I grew up loving to hear my Granddaddy Park laugh. He had this joy of living that never failed to lift my spirits. A simple man, uneducated, he grew up in North Carolina in the late 1800’s and moved to South Carolina to ply his trade in all sorts of ways. He sold magazine subscriptions. He could fix you up with an insurance policy. He was a beekeeper. But the job that captured my imagination and, I believe, was a spark that set me to love wandering around the countryside whenever I can, was as a mapmaker. He rode the dirt roads of the northwestern section of the state in a horse-drawn buggy, fording creeks and tying up at hitching posts in little towns for a bite of lunch, as he drew out on paper his best reckoning for where the road along the south border of the Robinson’s place ran into the Pickens-to-Cowpens highway.
He would sneak me a draw from his ubiquitous pipe or thin cigar whenever my parents weren’t around. He would stop the old alarm clock that ticked so loudly from its perch on the mantle, so that I could fall asleep at night. He took me fishing and let me “rob” the beehives. He would go up to perfect strangers on the sidewalk, thrust out his hand, and say “Howdy. My name’s Park. What’s yours?” How could you not love a man like that.
His house was old, small, and tidy. It had its own sounds and smells. It had stood the test of time, just like Granddaddy Park. He died 15 years or so after Grandmother did, at the age of 88, playing bridge with 3 ladies from the senior citizens club, when his pacemaker gave out.
I wanted to be like him. To live nobly, simply, to wear well. To be the kind of person other folks looked up to and wondered how he had found that center, that “ah ha” understanding of life and values and meaning. He looked good old. He sounded good old. His aging body only showcased his growing wisdom and solidity.
I’ve always loved old people and old things. Buildings. Automobiles. Trains. Bibles. Pipes. Books. Beliefs. There’s just something about time that takes care of whatever is good and deserves to last. Even as temporal things like people and objects grow older, weaker, and decay, we/they take on a new, more earned beauty.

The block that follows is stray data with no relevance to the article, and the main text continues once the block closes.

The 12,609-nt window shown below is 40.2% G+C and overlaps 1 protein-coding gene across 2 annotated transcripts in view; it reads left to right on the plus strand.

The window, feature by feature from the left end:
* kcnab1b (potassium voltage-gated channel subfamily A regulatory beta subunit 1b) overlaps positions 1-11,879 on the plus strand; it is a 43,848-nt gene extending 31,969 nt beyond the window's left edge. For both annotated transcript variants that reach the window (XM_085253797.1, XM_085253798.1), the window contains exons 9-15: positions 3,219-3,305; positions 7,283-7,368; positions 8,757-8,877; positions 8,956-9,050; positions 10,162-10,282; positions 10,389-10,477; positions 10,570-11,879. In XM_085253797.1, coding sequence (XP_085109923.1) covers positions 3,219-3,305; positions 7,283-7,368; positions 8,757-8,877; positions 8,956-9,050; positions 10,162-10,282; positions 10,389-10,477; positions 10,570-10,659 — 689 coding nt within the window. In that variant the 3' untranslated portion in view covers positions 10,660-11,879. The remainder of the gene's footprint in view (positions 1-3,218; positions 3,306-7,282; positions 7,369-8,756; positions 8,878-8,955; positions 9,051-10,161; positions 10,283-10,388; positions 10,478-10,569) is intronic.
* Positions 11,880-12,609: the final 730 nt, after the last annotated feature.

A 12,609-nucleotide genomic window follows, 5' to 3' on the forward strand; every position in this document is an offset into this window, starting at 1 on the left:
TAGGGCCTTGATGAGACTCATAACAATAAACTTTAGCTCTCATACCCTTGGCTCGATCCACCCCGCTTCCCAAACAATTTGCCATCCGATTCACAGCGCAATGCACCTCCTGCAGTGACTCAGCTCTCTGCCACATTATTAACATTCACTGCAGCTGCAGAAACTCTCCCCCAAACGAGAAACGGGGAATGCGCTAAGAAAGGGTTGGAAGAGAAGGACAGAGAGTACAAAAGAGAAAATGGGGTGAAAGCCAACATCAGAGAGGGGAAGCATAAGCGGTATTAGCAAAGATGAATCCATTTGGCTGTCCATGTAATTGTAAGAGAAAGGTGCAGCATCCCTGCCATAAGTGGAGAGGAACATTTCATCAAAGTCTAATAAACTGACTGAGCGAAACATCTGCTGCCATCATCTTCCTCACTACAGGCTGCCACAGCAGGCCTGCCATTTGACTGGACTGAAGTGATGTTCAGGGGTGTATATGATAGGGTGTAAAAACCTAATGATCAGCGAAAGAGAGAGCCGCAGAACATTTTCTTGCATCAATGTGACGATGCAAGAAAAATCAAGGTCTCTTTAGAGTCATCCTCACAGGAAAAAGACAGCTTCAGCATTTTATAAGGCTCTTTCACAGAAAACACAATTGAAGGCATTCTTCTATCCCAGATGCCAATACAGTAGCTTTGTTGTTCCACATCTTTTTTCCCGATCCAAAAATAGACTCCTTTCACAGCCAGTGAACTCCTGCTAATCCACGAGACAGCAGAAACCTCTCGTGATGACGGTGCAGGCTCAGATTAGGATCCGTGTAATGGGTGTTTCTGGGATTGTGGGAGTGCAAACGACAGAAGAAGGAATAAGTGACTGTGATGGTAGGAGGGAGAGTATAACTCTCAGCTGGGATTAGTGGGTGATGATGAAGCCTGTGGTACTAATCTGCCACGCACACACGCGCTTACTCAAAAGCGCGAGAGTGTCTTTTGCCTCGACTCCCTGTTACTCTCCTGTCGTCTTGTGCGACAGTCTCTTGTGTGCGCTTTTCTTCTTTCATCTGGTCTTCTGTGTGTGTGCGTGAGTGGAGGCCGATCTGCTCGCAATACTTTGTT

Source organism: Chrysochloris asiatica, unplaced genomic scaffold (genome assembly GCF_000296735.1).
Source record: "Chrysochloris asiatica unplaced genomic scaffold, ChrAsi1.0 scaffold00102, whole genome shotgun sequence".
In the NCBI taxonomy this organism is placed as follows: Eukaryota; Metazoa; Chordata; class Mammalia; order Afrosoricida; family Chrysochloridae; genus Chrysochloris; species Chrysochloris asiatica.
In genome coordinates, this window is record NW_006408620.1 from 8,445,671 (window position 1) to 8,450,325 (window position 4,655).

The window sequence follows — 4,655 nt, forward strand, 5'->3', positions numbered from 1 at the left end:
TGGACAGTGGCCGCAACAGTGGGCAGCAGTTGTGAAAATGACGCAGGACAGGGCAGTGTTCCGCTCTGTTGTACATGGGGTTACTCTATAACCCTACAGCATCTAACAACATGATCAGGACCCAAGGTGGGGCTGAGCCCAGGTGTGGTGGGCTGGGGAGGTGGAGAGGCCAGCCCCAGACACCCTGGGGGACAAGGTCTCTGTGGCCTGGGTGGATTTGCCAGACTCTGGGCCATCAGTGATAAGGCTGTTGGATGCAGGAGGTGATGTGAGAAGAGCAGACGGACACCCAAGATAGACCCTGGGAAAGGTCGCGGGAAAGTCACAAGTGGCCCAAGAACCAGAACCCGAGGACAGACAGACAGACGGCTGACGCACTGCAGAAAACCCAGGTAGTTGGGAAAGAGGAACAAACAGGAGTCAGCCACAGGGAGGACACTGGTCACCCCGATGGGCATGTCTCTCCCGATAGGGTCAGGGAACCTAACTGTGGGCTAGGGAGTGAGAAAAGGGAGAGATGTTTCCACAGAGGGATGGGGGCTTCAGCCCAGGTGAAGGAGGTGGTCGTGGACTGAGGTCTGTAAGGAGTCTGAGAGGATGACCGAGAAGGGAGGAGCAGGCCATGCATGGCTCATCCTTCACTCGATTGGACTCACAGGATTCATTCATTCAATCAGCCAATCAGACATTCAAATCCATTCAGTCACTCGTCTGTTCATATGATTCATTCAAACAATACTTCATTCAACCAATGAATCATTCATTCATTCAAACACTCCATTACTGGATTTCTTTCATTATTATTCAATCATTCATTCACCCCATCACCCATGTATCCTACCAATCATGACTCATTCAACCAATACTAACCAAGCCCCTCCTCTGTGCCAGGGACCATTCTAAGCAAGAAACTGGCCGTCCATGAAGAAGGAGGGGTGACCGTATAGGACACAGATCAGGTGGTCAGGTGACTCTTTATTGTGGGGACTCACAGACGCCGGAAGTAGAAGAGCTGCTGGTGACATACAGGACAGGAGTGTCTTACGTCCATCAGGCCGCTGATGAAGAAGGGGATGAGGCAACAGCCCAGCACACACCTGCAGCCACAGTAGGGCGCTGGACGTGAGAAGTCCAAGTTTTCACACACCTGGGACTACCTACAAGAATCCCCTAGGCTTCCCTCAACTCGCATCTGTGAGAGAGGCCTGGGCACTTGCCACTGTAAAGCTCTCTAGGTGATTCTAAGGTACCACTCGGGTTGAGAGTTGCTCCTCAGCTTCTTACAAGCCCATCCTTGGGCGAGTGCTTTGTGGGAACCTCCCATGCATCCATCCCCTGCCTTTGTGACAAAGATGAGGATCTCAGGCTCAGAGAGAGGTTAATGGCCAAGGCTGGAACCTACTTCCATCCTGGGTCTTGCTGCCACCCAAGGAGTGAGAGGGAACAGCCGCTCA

There’s a natural vibrancy to the young, the new. All new cars are shiny. The leather seats have a smell that is hard to beat. First residents of a new home enjoy the fact that nothing is worn. Not the carpets, nor the paint, and plumbing all works. Teenagers have unbounded energies that spring from sinews, organs, and systems designed by God to last much longer.
But all of that fades. Especially with things, sometimes not so well, but often in a way that brings out a color that wasn’t there before. A texture that begs to be touched. An intermingling with other colors and textures that can’t be thought up. It just happens and never in the same way twice. In this way, they continue to serve us, even though they’ve been left by us in some final position, some parting attitude. They give us a different kind of beauty, and they often stir up memories, usually good ones. They just beg to be photographed.
And so, like Granddaddy Park, I wander around the country, enjoying being alive, looking for whatever catches my eye. Which so often are old things. Beautiful, rich old things. Incomparable, irreplaceable old things.
May we all wear this well.
(if you’re drawn, like me, to old things, I’ve tried to capture a few of them with the camera and they’re on my website Jerry Park Photography under the “Used Up” tab.)
* * * * * * * * * * * * * * * * * * * * * * * * * * * * *
Special guest post today comes to us from Tennessee by Jerry Park. Check out his stunning photographic work at Jerry Park Photography. Thank you for joining us here today - Jerry - and for sharing your wonderful memories.